Looking for something old, something new? Explore one of Scandinavia's oldest cities on a different kind of day trip from Oslo.
Laying claim to be the country’s oldest city, Tønsberg was founded by the Vikings and went on to become of Norway’s most important cities in the Middle Ages. Tønsberg is located close to the Oslofjord and like many Norwegian cities, the water is of critical importance.
Without it, there would be no city here. Take a stroll along the wharf–a smaller version of Bergen's famous Bryggen–and you'll be transported back to a time when Tønsberg was a trading hub for southeast Norway.
Where is Tønsberg?
The city is on the western edge of the Oslofjord, approximately 100km from Oslo. It is the administrative capital of Vestfold county. From January 2020, the county will be merged with neighbouring Telemark. The new, much larger, combined county will take the rather uninspiring name Vestfold og Telemark.
Step on to the Viking trail
Although unheard of by many international travellers who are heading straight for the fjords, the city is popular with domestic tourists.
Historical sites including Viking burial mounds and church ruins attract lots of visitors, especially during the summer months when the Oslofjord region typically enjoys warm weather.
Tønsberg is the starting point of the Vestfold Viking Trail, a series of ancient settlements and burial mounds from the Viking Age dotted along the Oslofjord.
Tønsberg by numbers
102 kilometres from Oslo.
48,350 people live in Tønsberg city, split between Tønsberg and Nøtterøy municipalities.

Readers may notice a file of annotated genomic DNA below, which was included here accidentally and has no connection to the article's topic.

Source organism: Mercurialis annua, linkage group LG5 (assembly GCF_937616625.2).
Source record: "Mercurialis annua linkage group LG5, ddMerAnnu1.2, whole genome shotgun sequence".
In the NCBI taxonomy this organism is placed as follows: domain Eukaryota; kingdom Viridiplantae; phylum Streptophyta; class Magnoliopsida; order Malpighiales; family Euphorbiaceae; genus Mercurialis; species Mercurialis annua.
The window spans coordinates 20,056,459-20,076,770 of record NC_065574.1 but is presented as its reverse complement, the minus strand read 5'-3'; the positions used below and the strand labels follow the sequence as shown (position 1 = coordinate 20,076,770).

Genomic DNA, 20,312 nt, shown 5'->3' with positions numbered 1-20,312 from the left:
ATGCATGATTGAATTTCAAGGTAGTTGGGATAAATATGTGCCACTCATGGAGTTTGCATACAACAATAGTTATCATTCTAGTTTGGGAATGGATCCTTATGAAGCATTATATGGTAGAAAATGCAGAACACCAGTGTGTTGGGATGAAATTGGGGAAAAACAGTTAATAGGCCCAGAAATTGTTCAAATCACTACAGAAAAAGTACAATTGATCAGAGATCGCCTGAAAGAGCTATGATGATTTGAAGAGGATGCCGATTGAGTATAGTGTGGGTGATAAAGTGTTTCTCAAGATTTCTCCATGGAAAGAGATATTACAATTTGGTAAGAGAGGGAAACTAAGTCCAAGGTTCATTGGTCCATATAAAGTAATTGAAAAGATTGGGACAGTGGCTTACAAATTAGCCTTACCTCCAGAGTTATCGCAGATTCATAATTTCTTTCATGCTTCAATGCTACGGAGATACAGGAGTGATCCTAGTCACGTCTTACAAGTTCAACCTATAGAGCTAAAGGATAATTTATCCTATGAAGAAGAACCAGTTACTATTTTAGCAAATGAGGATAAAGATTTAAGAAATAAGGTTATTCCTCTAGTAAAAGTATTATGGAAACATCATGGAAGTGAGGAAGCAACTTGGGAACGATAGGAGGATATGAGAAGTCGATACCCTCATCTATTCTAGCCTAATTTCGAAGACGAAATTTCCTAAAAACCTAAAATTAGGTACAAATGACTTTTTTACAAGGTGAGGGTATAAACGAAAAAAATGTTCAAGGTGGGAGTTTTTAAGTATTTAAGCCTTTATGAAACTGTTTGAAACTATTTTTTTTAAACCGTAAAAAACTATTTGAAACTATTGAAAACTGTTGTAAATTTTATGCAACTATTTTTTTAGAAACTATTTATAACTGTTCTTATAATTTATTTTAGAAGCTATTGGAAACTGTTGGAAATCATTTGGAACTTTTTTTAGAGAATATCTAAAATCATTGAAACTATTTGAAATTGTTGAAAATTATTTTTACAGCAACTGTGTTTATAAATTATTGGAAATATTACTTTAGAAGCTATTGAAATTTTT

20.8 percentage increase in population from 2000 to 2015.
Top sights in Tønsberg
As a bonus to car-free international visitors, the city is easy to reach on a day trip from Oslo by train or bus. Here are a few things go see and do while you're in town…
The wharf has been the focal point of the city for more than a thousand years. Previously the centre point of trade for the region, the trading houses standing today date to the early 19th century and house bars and restaurants.
Anyone who's been to Oslo's famous Viking ship museum will know of the Oseberg find, whether they realise it or not! The original 9th-century vessel uncovered from a burial mound near Tønsberg is on display there.
A short stroll from the wharf you'll find a full-scale replica of the Saga Oseberg ship moored in the harbour. It was built to the original specifications using only tools available during the Viking era. Sadly you can't take a ride in it, as the boat is only taken out of its mooring for special events.